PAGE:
Rowing Machine Terminology
The type of resistance on a rower will influence the noise level, price, size and overall rowing experience.
Different types of rowing machine vary greatly in the rowing experience they provide, as well as in price, size and durability.
Air rowers create resistance by pushing air over an internal flywheel. The harder you row, the more resistance you’ll feel. This makes for an incredibly accurate rowing simulation. An indoor air rower will match your level of intensity. This gives you the perfect workout for your strength and fitness levels.
Gym rowing machines tend to be air rowers. Athletes and professional rowers favour these commercial rowing machines because of their dynamic resistance. You’re always in real-time control of the resistance with an air rower. So, there’s no need to change the resistance settings. They can be a little noisy, though. Make sure to buy one with noise reducing technology if you’re buying for home use.
Read our Concept 2 vs JTX Ignite Air Rower comparison here.
Magnetic rowing machines change resistance by moving magnets closer to the flywheel. The resistance is changed manually by the user. Indoor rowers that use magnetic resistance alone tend not to provide a lifelike rowing experience. This is why gym rowers tend to use superior air resistance.
Mag-air rowing machines, like the JTX Fitness Freedom Air Rower, combine the benefits of air and magnetic resistance. Mag-air indoor rowers use air to provide some of the resistance, creating a smooth rowing feel. The rowing experience is not quite as lifelike air rowers, which provide purely dynamic air resistance. You can easily adjust the magnetic resistance manually, choosing a workout intensity that suits you.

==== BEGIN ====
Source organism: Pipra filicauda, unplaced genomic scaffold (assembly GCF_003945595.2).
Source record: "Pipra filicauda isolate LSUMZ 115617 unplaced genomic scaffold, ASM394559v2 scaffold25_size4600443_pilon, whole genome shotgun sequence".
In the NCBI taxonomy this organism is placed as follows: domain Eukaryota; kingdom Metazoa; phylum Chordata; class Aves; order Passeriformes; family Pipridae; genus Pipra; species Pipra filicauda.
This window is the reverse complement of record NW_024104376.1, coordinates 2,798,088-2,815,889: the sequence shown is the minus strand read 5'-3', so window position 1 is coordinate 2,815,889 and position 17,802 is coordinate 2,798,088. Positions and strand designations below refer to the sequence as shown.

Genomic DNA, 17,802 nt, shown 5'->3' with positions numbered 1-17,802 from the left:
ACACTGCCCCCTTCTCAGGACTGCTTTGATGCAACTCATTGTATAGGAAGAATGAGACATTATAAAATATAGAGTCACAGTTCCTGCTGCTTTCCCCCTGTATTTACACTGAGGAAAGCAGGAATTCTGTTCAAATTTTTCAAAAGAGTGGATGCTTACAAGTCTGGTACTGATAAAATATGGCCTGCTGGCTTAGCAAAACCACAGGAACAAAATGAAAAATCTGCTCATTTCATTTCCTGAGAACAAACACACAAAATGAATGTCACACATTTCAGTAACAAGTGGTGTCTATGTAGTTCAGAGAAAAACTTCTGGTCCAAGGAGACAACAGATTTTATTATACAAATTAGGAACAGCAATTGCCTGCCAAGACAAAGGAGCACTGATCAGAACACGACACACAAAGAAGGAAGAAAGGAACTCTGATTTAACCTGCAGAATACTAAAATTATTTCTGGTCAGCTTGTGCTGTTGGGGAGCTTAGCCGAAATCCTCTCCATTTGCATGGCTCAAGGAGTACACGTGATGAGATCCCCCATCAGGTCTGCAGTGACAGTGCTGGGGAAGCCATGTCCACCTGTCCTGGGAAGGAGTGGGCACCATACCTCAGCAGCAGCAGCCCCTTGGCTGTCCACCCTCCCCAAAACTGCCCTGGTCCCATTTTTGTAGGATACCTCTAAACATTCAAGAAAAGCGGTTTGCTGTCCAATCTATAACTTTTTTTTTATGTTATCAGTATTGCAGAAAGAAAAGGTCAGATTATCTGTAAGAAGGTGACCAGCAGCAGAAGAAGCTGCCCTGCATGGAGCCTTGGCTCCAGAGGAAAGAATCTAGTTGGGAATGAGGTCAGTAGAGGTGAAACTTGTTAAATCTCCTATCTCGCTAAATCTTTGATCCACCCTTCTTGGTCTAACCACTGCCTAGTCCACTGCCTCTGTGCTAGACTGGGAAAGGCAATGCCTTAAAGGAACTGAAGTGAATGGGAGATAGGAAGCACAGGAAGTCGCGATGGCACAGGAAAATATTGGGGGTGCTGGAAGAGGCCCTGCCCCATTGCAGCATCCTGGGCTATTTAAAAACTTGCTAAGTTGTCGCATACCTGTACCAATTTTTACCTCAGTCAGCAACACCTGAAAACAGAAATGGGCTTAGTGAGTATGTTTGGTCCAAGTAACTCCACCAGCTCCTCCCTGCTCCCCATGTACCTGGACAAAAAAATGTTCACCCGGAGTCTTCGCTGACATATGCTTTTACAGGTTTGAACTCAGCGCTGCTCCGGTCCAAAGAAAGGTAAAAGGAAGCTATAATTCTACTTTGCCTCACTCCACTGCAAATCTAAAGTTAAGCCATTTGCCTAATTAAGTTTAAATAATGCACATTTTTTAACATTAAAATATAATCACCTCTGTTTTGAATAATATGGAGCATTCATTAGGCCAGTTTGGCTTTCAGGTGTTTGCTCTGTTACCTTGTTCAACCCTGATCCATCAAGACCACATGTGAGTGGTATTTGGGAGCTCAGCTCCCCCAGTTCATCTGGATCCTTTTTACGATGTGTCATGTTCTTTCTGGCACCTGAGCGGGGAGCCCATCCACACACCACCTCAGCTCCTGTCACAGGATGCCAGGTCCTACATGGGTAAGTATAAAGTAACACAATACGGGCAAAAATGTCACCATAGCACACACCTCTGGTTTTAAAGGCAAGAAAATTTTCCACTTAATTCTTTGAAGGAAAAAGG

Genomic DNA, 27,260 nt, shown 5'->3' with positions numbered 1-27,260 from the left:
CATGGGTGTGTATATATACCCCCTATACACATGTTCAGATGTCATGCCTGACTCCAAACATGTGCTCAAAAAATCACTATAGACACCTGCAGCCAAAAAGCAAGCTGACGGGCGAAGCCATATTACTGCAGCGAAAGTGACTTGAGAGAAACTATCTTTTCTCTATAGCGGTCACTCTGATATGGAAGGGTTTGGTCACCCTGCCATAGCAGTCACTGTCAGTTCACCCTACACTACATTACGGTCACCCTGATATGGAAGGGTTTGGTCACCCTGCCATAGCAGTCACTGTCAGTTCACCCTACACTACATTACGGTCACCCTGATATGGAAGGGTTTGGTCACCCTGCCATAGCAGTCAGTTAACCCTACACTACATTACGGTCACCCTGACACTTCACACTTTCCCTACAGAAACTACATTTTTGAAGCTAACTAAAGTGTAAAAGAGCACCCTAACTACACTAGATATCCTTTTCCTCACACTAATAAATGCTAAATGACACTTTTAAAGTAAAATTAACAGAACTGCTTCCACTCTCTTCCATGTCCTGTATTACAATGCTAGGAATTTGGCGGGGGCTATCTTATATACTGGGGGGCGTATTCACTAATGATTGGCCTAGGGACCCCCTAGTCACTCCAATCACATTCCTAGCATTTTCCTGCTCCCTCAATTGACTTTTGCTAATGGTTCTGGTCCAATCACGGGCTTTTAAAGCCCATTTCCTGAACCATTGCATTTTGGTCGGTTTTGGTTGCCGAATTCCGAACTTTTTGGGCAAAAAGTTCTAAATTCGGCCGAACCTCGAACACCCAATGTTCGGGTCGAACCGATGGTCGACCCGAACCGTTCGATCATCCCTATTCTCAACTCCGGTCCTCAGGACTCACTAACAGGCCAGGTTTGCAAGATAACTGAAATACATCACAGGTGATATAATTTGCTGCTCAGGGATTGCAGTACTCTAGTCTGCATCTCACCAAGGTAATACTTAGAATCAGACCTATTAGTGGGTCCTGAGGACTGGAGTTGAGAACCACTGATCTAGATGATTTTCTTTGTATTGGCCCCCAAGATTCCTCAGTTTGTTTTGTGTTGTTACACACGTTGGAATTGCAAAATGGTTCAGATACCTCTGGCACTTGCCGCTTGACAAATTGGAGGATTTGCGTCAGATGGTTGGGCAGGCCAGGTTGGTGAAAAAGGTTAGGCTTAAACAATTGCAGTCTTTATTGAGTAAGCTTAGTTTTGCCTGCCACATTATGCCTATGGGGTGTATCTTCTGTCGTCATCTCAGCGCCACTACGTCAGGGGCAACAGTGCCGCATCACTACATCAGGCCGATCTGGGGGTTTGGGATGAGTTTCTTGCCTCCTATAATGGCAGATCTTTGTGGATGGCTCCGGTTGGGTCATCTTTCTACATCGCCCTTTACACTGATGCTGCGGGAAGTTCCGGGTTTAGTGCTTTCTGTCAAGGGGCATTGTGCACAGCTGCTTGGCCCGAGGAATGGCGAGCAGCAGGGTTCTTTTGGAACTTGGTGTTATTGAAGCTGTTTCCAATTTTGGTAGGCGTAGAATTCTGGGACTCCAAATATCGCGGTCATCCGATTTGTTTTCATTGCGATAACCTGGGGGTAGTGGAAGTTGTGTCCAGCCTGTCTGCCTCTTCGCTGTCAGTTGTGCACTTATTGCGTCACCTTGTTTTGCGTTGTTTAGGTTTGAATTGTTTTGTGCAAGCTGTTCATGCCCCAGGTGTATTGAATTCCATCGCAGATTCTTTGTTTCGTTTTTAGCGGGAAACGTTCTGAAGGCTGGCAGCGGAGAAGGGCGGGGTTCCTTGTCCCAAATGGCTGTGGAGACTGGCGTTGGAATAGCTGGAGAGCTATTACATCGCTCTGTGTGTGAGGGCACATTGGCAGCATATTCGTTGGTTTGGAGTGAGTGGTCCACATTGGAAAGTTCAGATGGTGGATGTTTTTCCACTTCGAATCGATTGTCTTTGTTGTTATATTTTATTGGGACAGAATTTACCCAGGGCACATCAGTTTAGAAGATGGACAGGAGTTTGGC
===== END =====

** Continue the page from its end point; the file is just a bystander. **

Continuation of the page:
Water rowers use a flywheel (or paddles) in a tank of water. When you pull on the handlebars, the paddles turn in the water and create drag or resistance. The hardest and more powerfully you pull on the handlebars, the more resistance will be created. The feel of rowing on a water rower is very similar to an outdoor rowing experience. However, they can take up quite a lot of room and be fairly noisy.
If you want to learn more about the various types of rowers, have a look at our rowing machine buying guide.
Damper settings are specific to air rowers. If you've used a gym rower or an air rower at your local club, you would have spotted the damper settings on the side of the flywheel. You can generally adjust your damper between levels 1 and 10. They are often mistakenly assumed to be 'resistance levels', but this isn't strictly true.
The damper setting changes how much air can flow in and out of the flywheel. Lower damper settings let less air into the flywheel, which makes it easier to get the flywheel spinning. It also will keep spinning for a while after each row. Higher damper settings let more air into the flywheel, which makes it harder to get the flywheel spinning. The flywheel will also slow down faster after each row. The damper settings change the feel of the row.
On low settings, it will feel like rowing a fast, sleek boat. On high settings, it will feel like rowing a big, heavy boat. This means that your damper setting should be chosen according to the aim of your workout. If you’re looking to improve your cardio, a lower setting is best. If you’re looking to increase power and strength, a higher setting is best. It's generally said a damper setting of 3-5 will give you the best cardio workout. But, the best way to approach damper settings is to try a workout on various levels, and see what feels best for you.